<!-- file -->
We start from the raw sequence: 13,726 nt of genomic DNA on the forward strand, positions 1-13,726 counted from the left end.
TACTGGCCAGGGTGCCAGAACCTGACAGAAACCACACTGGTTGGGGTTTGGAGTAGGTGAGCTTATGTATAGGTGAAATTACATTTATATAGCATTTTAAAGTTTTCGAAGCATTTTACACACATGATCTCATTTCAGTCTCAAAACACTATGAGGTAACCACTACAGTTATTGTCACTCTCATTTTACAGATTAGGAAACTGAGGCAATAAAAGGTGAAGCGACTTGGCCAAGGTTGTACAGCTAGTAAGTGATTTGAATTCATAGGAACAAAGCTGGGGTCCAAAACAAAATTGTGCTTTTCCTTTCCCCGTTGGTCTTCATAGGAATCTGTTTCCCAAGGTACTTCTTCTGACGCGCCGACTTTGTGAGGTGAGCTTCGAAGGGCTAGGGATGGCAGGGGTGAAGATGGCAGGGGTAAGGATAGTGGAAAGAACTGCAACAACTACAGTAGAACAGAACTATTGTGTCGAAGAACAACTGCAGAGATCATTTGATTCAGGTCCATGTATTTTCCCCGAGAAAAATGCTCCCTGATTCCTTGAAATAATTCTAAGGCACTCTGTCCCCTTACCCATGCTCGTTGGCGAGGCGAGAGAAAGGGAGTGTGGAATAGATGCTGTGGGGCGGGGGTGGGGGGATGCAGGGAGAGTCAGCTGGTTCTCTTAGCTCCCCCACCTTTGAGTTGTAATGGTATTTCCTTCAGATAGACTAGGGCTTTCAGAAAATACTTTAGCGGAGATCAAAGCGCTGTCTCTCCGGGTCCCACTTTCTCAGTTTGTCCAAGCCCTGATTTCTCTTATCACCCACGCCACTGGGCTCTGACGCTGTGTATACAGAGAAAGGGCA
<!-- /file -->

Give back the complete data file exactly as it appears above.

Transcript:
We start from the raw sequence: 13,726 nt of genomic DNA on the forward strand, positions 1-13,726 counted from the left end.
TACTGGCCAGGGTGCCAGAACCTGACAGAAACCACACTGGTTGGGGTTTGGAGTAGGTGAGCTTATGTATAGGTGAAATTACATTTATATAGCATTTTAAAGTTTTCGAAGCATTTTACACACATGATCTCATTTCAGTCTCAAAACACTATGAGGTAACCACTACAGTTATTGTCACTCTCATTTTACAGATTAGGAAACTGAGGCAATAAAAGGTGAAGCGACTTGGCCAAGGTTGTACAGCTAGTAAGTGATTTGAATTCATAGGAACAAAGCTGGGGTCCAAAACAAAATTGTGCTTTTCCTTTCCCCGTTGGTCTTCATAGGAATCTGTTTCCCAAGGTACTTCTTCTGACGCGCCGACTTTGTGAGGTGAGCTTCGAAGGGCTAGGGATGGCAGGGGTGAAGATGGCAGGGGTAAGGATAGTGGAAAGAACTGCAACAACTACAGTAGAACAGAACTATTGTGTCGAAGAACAACTGCAGAGATCATTTGATTCAGGTCCATGTATTTTCCCCGAGAAAAATGCTCCCTGATTCCTTGAAATAATTCTAAGGCACTCTGTCCCCTTACCCATGCTCGTTGGCGAGGCGAGAGAAAGGGAGTGTGGAATAGATGCTGTGGGGCGGGGGTGGGGGGATGCAGGGAGAGTCAGCTGGTTCTCTTAGCTCCCCCACCTTTGAGTTGTAATGGTATTTCCTTCAGATAGACTAGGGCTTTCAGAAAATACTTTAGCGGAGATCAAAGCGCTGTCTCTCCGGGTCCCACTTTCTCAGTTTGTCCAAGCCCTGATTTCTCTTATCACCCACGCCACTGGGCTCTGACGCTGTGTATACAGAGAAAGGGCA